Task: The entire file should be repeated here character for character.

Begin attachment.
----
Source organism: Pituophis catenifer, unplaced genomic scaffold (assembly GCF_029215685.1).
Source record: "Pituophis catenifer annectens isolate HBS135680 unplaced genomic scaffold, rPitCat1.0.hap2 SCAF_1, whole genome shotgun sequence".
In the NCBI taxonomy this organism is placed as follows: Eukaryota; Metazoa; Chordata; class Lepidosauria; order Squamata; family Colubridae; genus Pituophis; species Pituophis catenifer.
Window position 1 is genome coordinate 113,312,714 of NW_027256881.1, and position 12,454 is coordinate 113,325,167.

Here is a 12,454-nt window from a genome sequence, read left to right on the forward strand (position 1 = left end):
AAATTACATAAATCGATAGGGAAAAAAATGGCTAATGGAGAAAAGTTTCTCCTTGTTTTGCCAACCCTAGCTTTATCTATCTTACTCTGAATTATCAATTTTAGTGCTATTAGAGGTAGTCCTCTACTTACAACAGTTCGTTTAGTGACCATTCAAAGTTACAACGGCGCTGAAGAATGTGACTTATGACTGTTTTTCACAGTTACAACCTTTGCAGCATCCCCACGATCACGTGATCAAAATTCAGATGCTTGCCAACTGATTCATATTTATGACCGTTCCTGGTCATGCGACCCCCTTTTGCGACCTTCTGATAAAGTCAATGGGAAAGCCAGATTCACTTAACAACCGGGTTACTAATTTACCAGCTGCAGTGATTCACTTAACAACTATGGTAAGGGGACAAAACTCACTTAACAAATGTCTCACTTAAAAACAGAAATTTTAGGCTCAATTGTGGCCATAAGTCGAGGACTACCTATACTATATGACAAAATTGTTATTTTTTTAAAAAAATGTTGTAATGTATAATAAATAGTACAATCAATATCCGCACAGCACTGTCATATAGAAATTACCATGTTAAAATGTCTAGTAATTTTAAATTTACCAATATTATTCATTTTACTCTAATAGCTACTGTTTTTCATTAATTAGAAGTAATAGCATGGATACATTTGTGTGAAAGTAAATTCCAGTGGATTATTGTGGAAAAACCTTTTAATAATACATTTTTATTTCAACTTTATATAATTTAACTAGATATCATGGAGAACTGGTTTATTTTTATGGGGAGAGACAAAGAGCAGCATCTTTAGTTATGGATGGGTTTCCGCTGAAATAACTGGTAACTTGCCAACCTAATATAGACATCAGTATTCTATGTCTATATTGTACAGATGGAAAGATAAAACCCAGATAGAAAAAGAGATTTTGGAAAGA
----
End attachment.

Source organism: Pituophis catenifer, unplaced genomic scaffold (assembly GCF_029215685.1).
Source record: "Pituophis catenifer annectens isolate HBS135680 unplaced genomic scaffold, rPitCat1.0.hap2 SCAF_1, whole genome shotgun sequence".
In the NCBI taxonomy this organism is placed as follows: Eukaryota; Metazoa; Chordata; class Lepidosauria; order Squamata; family Colubridae; genus Pituophis; species Pituophis catenifer.
Window position 1 is genome coordinate 113,312,714 of NW_027256881.1, and position 12,454 is coordinate 113,325,167.

Here is a 12,454-nt window from a genome sequence, read left to right on the forward strand (position 1 = left end):
AAATTACATAAATCGATAGGGAAAAAAATGGCTAATGGAGAAAAGTTTCTCCTTGTTTTGCCAACCCTAGCTTTATCTATCTTACTCTGAATTATCAATTTTAGTGCTATTAGAGGTAGTCCTCTACTTACAACAGTTCGTTTAGTGACCATTCAAAGTTACAACGGCGCTGAAGAATGTGACTTATGACTGTTTTTCACAGTTACAACCTTTGCAGCATCCCCACGATCACGTGATCAAAATTCAGATGCTTGCCAACTGATTCATATTTATGACCGTTCCTGGTCATGCGACCCCCTTTTGCGACCTTCTGATAAAGTCAATGGGAAAGCCAGATTCACTTAACAACCGGGTTACTAATTTACCAGCTGCAGTGATTCACTTAACAACTATGGTAAGGGGACAAAACTCACTTAACAAATGTCTCACTTAAAAACAGAAATTTTAGGCTCAATTGTGGCCATAAGTCGAGGACTACCTATACTATATGACAAAATTGTTATTTTTTTAAAAAAATGTTGTAATGTATAATAAATAGTACAATCAATATCCGCACAGCACTGTCATATAGAAATTACCATGTTAAAATGTCTAGTAATTTTAAATTTACCAATATTATTCATTTTACTCTAATAGCTACTGTTTTTCATTAATTAGAAGTAATAGCATGGATACATTTGTGTGAAAGTAAATTCCAGTGGATTATTGTGGAAAAACCTTTTAATAATACATTTTTATTTCAACTTTATATAATTTAACTAGATATCATGGAGAACTGGTTTATTTTTATGGGGAGAGACAAAGAGCAGCATCTTTAGTTATGGATGGGTTTCCGCTGAAATAACTGGTAACTTGCCAACCTAATATAGACATCAGTATTCTATGTCTATATTGTACAGATGGAAAGATAAAACCCAGATAGAAAAAGAGATTTTGGAAAGA